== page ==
Trading Speed Competition: Can the Arms Race Go Too Far?
Trading Speed – Abstract:
We analyze the likelihood of arms race behavior in markets with liquidity provision by HFTs. Liquidity providers (makers) and liquidity consumers (takers) make costly investments in monitoring speed. Competition among makers and takers induces arms race behavior. However, trade success probabilities increase in monitoring speed, giving rise to complementarity externalities between makers and takers. This counters negative arms race effects. Whether arms race effects materialize crucially depends on how marginal gains from trade depend on transaction speed. With the common (often implicit) assumption of constant marginal gains from trade, complementarity effects mostly dominate and market participants tend to under-invest in technology. However, with marginal gains from trade that decline in transaction speed, arms race behavior is much more likely. We provide micro-foundations for declining marginal gains from trade by a dynamic portfolio optimization problem with random rebalancing opportunities.
Trading Speed – Conclusion
In this paper, we have explored whether competition on speed among stock market participants is likely to trigger arms races, leading to socially wasteful investments. We highlight two opposing economic channels that influence such effect in opposing and partially offsetting ways. Competition among makers as a group and among takers as a group may indeed trigger arms races in the classical sense. However, a complementarity between the two sides, the increased success rate of trading, may offset this competition effect if the gains from trade are large enough. Therefore, the likelihood of arms races depends on how gains from trade depend on transaction frequency. Using a portfolio rebalancing model, we show that gains from trade are likely to be concave in transaction frequency. Intuitively, the gains realized in a trade shrink the smaller the time interval in between subsequent trades. Under this new more realistic speci- fication, arms races are more likely to occur than under the standard paradigm in the literature (featuring gains from trade that are independent on the time interval in between subsequent trades).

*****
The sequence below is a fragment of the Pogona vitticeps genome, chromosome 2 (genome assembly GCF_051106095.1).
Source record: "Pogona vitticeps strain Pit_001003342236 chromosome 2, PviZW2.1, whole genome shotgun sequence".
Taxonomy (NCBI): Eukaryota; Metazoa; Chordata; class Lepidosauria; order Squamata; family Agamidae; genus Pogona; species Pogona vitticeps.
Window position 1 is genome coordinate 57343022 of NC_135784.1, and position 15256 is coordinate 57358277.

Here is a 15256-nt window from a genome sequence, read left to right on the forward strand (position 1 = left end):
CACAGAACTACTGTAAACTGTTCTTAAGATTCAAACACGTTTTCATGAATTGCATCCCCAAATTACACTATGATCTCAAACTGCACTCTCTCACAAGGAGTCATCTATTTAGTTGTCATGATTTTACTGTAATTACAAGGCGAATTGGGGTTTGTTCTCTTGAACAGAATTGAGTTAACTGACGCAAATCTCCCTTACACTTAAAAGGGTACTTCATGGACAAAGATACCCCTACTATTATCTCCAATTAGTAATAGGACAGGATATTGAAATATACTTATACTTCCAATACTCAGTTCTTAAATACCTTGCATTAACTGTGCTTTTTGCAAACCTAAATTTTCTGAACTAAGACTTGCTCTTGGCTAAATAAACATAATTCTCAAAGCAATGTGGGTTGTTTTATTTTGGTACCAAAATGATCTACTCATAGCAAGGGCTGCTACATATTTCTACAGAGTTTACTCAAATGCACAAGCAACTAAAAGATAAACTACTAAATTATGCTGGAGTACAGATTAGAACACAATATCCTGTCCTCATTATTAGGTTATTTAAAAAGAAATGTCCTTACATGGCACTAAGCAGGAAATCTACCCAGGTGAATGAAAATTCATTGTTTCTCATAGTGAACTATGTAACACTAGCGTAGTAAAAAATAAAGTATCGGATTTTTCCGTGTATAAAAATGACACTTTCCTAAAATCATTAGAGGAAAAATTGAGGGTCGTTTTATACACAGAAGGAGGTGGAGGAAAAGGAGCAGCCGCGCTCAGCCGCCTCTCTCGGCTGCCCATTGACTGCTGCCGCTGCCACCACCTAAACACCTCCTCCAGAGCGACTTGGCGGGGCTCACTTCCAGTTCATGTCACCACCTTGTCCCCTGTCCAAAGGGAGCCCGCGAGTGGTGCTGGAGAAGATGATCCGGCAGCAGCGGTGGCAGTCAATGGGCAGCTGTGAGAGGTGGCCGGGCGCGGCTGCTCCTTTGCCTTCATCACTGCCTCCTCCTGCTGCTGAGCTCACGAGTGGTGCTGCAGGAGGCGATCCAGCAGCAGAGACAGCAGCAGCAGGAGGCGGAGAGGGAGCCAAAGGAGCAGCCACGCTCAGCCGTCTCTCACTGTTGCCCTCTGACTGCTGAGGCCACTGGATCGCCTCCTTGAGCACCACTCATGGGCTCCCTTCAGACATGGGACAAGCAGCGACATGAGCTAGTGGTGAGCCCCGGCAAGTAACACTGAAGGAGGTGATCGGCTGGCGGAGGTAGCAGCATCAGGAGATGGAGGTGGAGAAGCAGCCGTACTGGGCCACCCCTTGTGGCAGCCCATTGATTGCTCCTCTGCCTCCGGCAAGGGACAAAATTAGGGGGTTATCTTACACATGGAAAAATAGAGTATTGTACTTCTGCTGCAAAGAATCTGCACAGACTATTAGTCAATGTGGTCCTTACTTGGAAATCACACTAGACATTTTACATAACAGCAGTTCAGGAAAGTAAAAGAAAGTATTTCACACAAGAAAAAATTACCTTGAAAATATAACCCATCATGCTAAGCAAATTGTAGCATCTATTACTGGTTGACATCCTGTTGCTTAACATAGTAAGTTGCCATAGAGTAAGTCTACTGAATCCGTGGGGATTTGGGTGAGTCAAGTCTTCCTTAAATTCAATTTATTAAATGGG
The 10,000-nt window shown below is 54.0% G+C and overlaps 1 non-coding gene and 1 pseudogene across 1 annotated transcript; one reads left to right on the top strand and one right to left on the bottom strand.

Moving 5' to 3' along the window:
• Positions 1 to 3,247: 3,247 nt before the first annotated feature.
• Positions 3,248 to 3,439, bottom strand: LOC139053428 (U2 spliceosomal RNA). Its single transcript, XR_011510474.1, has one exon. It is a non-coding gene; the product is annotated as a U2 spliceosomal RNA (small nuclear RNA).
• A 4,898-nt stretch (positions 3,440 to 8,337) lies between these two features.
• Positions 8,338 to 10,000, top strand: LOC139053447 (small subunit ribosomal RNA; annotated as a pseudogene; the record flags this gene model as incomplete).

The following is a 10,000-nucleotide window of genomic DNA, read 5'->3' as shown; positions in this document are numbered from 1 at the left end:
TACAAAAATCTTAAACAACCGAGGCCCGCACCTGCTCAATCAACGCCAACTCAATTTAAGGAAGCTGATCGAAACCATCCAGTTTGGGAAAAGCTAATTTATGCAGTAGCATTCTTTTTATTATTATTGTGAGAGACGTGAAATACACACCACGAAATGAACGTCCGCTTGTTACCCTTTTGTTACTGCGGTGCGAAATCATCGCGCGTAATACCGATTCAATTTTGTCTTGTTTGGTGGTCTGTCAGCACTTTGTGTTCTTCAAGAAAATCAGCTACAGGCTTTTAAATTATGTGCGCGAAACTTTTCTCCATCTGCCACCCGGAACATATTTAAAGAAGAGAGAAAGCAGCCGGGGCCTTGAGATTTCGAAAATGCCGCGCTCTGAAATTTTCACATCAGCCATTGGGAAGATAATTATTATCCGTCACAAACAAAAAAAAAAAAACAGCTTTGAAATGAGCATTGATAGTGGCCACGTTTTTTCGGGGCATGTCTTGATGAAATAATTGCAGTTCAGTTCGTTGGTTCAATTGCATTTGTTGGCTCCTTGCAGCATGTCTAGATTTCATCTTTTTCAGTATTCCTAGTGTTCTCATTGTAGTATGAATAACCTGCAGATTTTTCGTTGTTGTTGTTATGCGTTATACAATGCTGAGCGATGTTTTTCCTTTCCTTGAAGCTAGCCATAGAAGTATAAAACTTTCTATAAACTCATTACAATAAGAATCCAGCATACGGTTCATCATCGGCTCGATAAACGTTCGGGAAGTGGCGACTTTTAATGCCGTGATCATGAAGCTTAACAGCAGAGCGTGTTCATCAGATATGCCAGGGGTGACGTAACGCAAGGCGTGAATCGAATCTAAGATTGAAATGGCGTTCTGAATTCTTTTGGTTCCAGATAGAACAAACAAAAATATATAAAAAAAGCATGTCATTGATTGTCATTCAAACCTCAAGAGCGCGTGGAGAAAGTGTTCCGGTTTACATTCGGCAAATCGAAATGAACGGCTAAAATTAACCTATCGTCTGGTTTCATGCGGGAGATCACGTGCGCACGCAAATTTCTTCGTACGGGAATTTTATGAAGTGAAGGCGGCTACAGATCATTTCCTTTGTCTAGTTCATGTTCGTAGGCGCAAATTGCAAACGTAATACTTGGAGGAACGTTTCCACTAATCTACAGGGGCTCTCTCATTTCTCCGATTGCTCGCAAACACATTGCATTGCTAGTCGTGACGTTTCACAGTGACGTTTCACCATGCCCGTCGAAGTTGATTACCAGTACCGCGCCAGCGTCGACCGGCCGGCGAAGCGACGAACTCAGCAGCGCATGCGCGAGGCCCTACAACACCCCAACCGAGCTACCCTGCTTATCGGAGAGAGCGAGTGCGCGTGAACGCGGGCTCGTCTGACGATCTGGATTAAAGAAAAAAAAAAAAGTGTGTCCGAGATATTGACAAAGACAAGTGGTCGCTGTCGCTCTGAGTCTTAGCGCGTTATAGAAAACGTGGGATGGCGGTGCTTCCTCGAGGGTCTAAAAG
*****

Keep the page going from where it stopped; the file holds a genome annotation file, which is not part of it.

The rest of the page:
While providing important insights, our model does make some concessions to reality. A potential concern is that it does not allow for the dual role of participants in modern limit order markets. Yet, in fact this concern is not as grave as one would think. After all, there is a group of market participants that are likely to show a net demand for liquidity. Moreover there is a group that on net will be providing liquidity. This is what in the end generates the welfare gains. Trades among makers, which currently are very common, are zero sum within the group of makers (one maker could have been the only intermediary rather than a whole chain). The single role assumption massively simplifies our problem, leading to better tractability.
Another comment to make on the results of the model is that competition in speed may have positive externalities in the sense that it boosts technological progress and knowledge. Other industries may benefit from this progress in unanticipated ways. As an example, the internet was developed for internal and largely military purposes, but in an unanticipated way massively improved productivity and living standards across the globe. Unfortunately, incorporating such effects is notoriously difficult due to the unanticipated and uncertain nature of such effects. The model could be adjusted for such effects in reduced form, but conclusions would depend crucially on parameters and probability distributions that are very hard to calibrate.
Trading Speed pdf below